A resource or capability is valuable if it allows the firm to exploit the opportunities in the environment or overcome the threats. The extensive distribution network of Amazon is a valuable resource that allows the company to ship millions of products to millions of customers on a daily basis. The resource is valuable because it allows the company to distribute products cost-effectively worldwide. There are millions of sellers worldwide that include small and large businesses that sell their products to a large base of millions of customers through Amazon. These firms have hailed Amazon’s distribution network as the world’s best. Amazon’s fulfillment centers worldwide are a critical part of its distribution network. Across the world, Amazon has established more than 175 fulfillment centers. In North America alone, which is the leading market for Amazon products, the company has established 110 fulfillment centers. After the United States, India has the largest number of Amazon distribution centers. The distribution network of Amazon provides it extensive global reach which is utilized by millions of sellers and hailed as the world’s best.
By having an effective and the world’s largest distribution network which also includes the largest logistics space, Amazon controls the largest share of international online commerce. In this way, Amazon’s distribution capabilities allow it to control a significant part of the world’s e-commerce and therefore hold significant value for the firm. It allows the company to connect millions of sellers worldwide in various regions with prospective customers and thus enhance the competitive value of its online marketplace. If the resource did not allow Amazon to enhance its competitive position or negate the threats in its external environment, it would not have been valuable. However, the way Amazon’s market cap has continued to climb even during the pandemic shows the competitive strength of the firm as well as the significance of its distribution capabilities.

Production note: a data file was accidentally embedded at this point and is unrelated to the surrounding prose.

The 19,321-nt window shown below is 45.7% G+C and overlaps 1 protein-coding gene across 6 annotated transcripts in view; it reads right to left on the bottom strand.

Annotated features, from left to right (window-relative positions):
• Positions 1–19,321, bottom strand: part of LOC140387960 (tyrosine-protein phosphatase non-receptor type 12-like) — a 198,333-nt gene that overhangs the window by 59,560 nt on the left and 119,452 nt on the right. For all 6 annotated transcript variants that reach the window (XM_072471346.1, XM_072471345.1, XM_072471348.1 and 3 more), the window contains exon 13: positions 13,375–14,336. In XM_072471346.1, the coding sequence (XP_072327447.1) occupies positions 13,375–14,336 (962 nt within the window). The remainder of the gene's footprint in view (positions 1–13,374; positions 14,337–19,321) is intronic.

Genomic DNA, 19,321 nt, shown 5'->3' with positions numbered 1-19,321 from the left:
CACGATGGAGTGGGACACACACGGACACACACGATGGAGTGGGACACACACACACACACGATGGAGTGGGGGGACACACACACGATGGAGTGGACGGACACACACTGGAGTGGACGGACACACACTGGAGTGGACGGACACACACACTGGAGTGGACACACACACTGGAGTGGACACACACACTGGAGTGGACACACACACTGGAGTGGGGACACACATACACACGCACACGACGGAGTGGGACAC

Rare simply means that the particular resource or capability is not widely possessed by other companies. If other companies also have resources and capabilities that are similar in scale and size then the given resource or capability is not rare. For example, let’s take the case of Coca Cola and Pepsi. Both are well-recognized brands and the two largest ones in the soda industry. For Coca Cola, its brand name is a valuable resource but Pepsi’s brand name is also a valuable resource. It is why the brand name of Coca Cola is not a rare resource.
If a firm possesses a valuable resource that is not rare, then it is not having an advantage against its competitors. Such a resource that is valuable but also available to the firm’s competitors allows the firm to be on par with the rival firms not ahead of them. However, the firms that possess resources that are valuable and also rare have a strong edge against the competitors in their respective industries. Such firms can better exploit opportunities or overcome threats compared to other firms that do not have similar resources or capabilities. It will also help the company exploit the opportunities as well as overcome threats in manners not possible for the other companies. Amazon’s control of the world’s largest international distribution network gives it some extra edge in both the United States and internationally over its competitors.